This post is by Dr Stewart Clarke, The National Trust’s national specialist on freshwater, catchments and estuary management.
There has been a sense of unease amongst those of us working for better rivers, lakes and estuaries this week. Sir James Bevan’s (Environment Agency CEO) speech at the London Chamber of Commerce and Industry questioned the implementation, if not the ambition, of the EU Water Framework Directive which has provided a governance framework for managing and protecting our water bodies since 2000. Read more
This post is by Tony Juniper CBE, chair of Natural England and Emma Howard Boyd, chair of the Environment Agency.
As we start the New Year, it’s clear that 2020 is our last chance to bring the world together to take decisive action on climate change, to protect our communities and reverse the alarming loss of wildlife we have witnessed in recent years. Read more
This post is by Emma Howard Boyd, chair of the Environment Agency and Tony Juniper, chair of Natural England.
The prime minister was right to strike a note of optimism in his first speech to the country.
Environmental questions can seem relentlessly gloomy, with measures to cut pollution and recover the environment appearing like unaffordable sacrifices that get in the way of the real challenges. Read more
According to an early promotional leaflet, Green Alliance was set up “by a group of individuals concerned that Britain’s political parties were failing to understand or respond to environmental issues”. Plus ça change. With an emphasis on “ideas more than issues”, the organisation aimed “to introduce an ecological perspective into British political life”.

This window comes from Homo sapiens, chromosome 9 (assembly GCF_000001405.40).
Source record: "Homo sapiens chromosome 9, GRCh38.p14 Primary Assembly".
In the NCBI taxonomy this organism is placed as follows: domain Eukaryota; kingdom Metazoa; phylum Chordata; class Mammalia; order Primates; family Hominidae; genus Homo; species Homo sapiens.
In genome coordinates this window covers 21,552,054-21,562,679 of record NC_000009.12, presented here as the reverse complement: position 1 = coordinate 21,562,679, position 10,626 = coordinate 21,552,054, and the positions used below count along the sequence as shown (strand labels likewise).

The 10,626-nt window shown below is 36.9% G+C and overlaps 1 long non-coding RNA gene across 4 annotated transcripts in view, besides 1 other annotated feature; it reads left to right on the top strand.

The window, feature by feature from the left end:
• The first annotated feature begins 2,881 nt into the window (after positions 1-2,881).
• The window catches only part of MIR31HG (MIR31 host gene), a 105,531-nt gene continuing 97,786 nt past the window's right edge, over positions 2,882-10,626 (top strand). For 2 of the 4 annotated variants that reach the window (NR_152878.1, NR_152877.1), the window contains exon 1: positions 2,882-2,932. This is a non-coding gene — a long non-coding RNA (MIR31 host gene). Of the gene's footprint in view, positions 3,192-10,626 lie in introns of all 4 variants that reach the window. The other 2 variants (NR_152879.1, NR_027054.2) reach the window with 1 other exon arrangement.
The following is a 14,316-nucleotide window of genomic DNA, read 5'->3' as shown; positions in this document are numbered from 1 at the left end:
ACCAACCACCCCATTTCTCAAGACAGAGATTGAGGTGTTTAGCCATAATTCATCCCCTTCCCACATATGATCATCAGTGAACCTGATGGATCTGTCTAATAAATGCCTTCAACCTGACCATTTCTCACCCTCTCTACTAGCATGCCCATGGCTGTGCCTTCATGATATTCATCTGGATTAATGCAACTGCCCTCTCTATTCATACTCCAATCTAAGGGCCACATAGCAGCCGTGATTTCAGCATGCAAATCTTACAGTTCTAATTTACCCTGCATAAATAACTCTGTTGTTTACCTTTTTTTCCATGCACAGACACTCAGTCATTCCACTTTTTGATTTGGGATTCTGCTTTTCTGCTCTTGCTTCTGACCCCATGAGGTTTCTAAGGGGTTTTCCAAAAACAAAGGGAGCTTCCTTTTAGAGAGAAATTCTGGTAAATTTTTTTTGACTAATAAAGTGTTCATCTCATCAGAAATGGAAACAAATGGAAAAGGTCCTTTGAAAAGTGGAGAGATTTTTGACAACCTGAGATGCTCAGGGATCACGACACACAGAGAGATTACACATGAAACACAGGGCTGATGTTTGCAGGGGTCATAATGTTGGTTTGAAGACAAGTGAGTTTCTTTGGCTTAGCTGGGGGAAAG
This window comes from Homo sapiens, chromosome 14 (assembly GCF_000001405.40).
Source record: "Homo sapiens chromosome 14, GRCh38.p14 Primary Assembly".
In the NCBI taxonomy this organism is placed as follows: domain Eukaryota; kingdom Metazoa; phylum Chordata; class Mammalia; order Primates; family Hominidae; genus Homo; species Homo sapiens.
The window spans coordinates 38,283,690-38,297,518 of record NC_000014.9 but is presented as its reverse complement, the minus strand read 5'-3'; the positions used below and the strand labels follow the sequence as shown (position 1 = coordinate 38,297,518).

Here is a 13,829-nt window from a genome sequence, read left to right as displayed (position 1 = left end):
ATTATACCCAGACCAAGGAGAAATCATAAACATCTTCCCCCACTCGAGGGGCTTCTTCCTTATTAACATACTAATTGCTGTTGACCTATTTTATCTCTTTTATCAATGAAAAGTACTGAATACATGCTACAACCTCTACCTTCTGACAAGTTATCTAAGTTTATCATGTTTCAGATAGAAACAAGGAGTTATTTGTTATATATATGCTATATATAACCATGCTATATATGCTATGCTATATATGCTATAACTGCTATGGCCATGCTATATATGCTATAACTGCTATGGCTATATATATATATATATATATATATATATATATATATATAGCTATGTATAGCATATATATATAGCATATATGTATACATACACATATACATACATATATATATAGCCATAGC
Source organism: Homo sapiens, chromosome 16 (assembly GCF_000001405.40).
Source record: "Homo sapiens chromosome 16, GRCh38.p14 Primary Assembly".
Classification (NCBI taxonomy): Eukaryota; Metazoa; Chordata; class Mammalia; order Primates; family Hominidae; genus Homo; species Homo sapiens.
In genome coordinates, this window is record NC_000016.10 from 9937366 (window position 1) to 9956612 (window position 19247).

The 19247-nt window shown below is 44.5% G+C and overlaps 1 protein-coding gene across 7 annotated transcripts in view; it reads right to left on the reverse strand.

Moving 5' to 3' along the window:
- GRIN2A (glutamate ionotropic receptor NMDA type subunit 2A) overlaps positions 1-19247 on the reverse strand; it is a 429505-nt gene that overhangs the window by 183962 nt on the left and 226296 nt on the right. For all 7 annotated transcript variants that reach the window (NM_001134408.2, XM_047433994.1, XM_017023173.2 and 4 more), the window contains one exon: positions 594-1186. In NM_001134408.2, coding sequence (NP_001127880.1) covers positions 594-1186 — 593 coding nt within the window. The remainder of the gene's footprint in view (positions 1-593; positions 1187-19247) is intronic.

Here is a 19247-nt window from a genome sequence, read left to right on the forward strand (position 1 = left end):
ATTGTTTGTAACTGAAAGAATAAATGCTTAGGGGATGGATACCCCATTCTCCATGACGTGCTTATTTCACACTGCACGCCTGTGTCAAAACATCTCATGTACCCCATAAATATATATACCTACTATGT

This has been our aim ever since and is needed now more than ever as the scale of the climate and ecological emergency we face becomes clearer. Over our history we have used various methods to achieve it, from poetry and the arts to analysis, thought leadership and brokering historical political pledges. One ‘softer’ way we do it is by getting people together to talk, to understand the relevance of environmental issues and to catalyse action. Read more
This post is by conservationist and blogger Miles King. A version first appeared on his blog.
Those who believe that nature is important and that, for it to be better protected from the activities of people, the best approach is to gather evidence – scientific evidence – analyse it and present it to those in power, should heed this story. Read more
This post first appeared on The Staggers, the New Statesman’s politics blog.
Economics is not called the dismal science for nothing. As we watch the shocking images of filthy water pouring into homes and distressed residents leaving in rubber dinghies, economists are already debating what this means for the next GDP figures. This highlights the shortcomings of GDP as a measure of economic progress, but looking at the wider economic impacts can help us deal with the challenges posed by the floods. Read more
Today is the last day to apply to be the new chair of the Environment Agency. Chris Smith stands down in July and interviews for his replacement are to be held in April. Faced with storms of both a physical and political nature, and coming after painful budget cuts, it is hard to imagine many people will want the role. Yet, the Environment Agency’s job remains one of the most important of any public agency and we need its top team to be able to continue to show brave but nuanced leadership. Read more